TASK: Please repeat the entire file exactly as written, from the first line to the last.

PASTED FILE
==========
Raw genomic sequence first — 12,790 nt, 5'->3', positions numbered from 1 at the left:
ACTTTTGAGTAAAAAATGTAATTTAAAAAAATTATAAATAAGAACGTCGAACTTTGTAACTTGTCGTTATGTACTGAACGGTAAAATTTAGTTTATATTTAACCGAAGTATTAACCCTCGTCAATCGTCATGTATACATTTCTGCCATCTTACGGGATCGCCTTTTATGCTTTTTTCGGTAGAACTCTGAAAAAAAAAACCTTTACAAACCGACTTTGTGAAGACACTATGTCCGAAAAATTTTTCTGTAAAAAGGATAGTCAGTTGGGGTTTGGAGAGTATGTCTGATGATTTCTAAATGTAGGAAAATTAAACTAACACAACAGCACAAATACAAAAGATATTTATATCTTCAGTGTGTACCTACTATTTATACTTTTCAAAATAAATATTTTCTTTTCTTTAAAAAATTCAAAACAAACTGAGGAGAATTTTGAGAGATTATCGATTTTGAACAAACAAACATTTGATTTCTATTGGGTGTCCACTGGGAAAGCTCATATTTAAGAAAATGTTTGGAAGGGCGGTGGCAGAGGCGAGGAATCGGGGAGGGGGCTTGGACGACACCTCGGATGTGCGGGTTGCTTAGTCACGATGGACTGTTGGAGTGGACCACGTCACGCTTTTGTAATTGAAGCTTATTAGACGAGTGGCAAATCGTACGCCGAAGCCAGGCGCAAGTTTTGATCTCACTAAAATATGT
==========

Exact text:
Raw genomic sequence first — 12,790 nt, 5'->3', positions numbered from 1 at the left:
ACTTTTGAGTAAAAAATGTAATTTAAAAAAATTATAAATAAGAACGTCGAACTTTGTAACTTGTCGTTATGTACTGAACGGTAAAATTTAGTTTATATTTAACCGAAGTATTAACCCTCGTCAATCGTCATGTATACATTTCTGCCATCTTACGGGATCGCCTTTTATGCTTTTTTCGGTAGAACTCTGAAAAAAAAAACCTTTACAAACCGACTTTGTGAAGACACTATGTCCGAAAAATTTTTCTGTAAAAAGGATAGTCAGTTGGGGTTTGGAGAGTATGTCTGATGATTTCTAAATGTAGGAAAATTAAACTAACACAACAGCACAAATACAAAAGATATTTATATCTTCAGTGTGTACCTACTATTTATACTTTTCAAAATAAATATTTTCTTTTCTTTAAAAAATTCAAAACAAACTGAGGAGAATTTTGAGAGATTATCGATTTTGAACAAACAAACATTTGATTTCTATTGGGTGTCCACTGGGAAAGCTCATATTTAAGAAAATGTTTGGAAGGGCGGTGGCAGAGGCGAGGAATCGGGGAGGGGGCTTGGACGACACCTCGGATGTGCGGGTTGCTTAGTCACGATGGACTGTTGGAGTGGACCACGTCACGCTTTTGTAATTGAAGCTTATTAGACGAGTGGCAAATCGTACGCCGAAGCCAGGCGCAAGTTTTGATCTCACTAAAATATGT